JC Penney Sued By Coffee-Press Maker Bodum Group and 2 More Heavily Traded Stocks to Follow

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J.C. Penney & Co. (NYSE:JCP): Current price $14.24

Back in November during the Ron Johnson remake, J.C. Penney and the upscale coffee-press manufacturer Bodum Group reached an arrangement through which Penney’s would prominently feature Bodum houseware products and Ordning & Reda office and stationery products, as part of a now-defunct scheme to transform its department stores into collections of “shop in shops.”

But now, Bodum has brought a suit against the historic retailer because the latter was said to have missed the March date to debut the shops, also installing boutiques at fewer stores than initially agreed. The lawsuit was filed August 30 in New York State Supreme Court.

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Cisco Systems Inc. (NASDAQ:CSCO): Current price $24.16

On Tuesday, Cisco announced its first venture into the data storage market as it will pay $415 million to purchase the privately-held storage system maker Whiptail. Cisco  will pay cash and incentives for the acquisition, which should close in the first quarter of 2014. Whiptail was founded in 2008 and is based in Whippany, New Jersey. The form makes storage systems based on flash memory chips, which permit data to move through servers at a higher speed and efficiency as well as higher volume.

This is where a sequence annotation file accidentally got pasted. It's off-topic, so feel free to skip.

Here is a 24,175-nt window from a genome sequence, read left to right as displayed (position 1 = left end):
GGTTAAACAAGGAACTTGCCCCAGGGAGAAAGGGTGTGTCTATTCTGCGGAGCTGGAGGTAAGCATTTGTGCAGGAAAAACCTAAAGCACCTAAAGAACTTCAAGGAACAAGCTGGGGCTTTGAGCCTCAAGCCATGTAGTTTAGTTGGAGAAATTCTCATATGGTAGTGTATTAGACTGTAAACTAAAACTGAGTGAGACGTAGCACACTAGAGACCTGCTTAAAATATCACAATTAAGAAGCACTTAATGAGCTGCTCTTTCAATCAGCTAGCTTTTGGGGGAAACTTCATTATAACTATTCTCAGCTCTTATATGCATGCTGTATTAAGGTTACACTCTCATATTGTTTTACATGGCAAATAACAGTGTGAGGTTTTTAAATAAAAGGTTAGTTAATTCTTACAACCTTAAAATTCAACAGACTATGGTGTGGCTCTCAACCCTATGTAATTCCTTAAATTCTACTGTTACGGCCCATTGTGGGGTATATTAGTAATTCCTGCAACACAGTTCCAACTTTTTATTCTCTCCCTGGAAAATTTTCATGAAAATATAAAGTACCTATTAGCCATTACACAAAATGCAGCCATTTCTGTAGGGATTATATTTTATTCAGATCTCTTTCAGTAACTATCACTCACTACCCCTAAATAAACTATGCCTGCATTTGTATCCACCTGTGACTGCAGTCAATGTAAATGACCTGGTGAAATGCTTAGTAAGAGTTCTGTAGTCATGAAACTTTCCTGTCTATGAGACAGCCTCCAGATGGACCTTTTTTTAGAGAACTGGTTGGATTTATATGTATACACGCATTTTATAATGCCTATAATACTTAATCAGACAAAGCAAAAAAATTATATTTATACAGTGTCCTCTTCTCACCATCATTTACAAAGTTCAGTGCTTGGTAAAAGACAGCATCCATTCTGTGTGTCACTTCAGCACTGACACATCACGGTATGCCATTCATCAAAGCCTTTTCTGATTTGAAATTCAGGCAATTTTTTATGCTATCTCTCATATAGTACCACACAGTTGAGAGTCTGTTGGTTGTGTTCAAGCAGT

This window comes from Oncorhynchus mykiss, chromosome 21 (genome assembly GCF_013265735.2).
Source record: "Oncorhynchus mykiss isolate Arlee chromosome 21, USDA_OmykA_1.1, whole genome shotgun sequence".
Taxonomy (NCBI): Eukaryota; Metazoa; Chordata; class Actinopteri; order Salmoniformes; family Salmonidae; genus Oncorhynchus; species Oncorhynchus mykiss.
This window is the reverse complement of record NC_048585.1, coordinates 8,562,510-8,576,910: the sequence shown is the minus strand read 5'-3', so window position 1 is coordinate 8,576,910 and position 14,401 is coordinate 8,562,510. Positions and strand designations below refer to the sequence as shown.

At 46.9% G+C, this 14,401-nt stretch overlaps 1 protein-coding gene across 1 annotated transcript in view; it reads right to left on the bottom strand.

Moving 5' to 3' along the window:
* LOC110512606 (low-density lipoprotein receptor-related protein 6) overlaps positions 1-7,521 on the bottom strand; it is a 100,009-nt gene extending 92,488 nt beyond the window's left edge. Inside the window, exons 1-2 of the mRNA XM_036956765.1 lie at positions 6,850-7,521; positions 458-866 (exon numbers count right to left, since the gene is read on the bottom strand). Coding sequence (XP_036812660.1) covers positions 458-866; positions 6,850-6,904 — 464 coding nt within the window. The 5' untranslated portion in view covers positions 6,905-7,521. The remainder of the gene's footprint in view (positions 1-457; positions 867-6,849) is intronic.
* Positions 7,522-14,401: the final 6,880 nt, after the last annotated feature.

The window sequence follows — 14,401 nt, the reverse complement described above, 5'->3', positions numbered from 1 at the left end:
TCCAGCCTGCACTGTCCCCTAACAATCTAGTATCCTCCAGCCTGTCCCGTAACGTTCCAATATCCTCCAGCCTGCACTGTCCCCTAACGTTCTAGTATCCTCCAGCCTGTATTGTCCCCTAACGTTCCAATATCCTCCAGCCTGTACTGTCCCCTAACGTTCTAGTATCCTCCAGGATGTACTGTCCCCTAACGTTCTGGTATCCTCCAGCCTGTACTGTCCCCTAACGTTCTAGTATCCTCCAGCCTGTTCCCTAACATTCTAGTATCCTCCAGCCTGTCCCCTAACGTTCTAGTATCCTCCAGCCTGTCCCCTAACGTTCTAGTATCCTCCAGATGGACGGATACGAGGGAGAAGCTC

Cisco says that Whiptail’s tech is a good fit, allowing Cisco to extend its converged infrastructure, uniting components like servers, data storage devices, networking equipment, and software into one product.

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Barrick Gold Corp. (NYSE:ABX): Current price $18.44

The small hedge fund Two Fish Management wants a breakup of Barrick Gold by geographical region, believing that such an action could more than double the gold firm’s current share price, which has lost half its value during the past year. Cofounder Mike Morris has sent a letter to Barrick’s chief executive and board, contending that the geographic diversity is a distraction instead of an asset, according to CBC News. Morris opines that splitting off the North American and South American units from those in Africa and Australia would enable management to center on the unique needs of each.

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Don’t Miss: Whole Foods Wants to Dispel America’s Healthy Food Myths.

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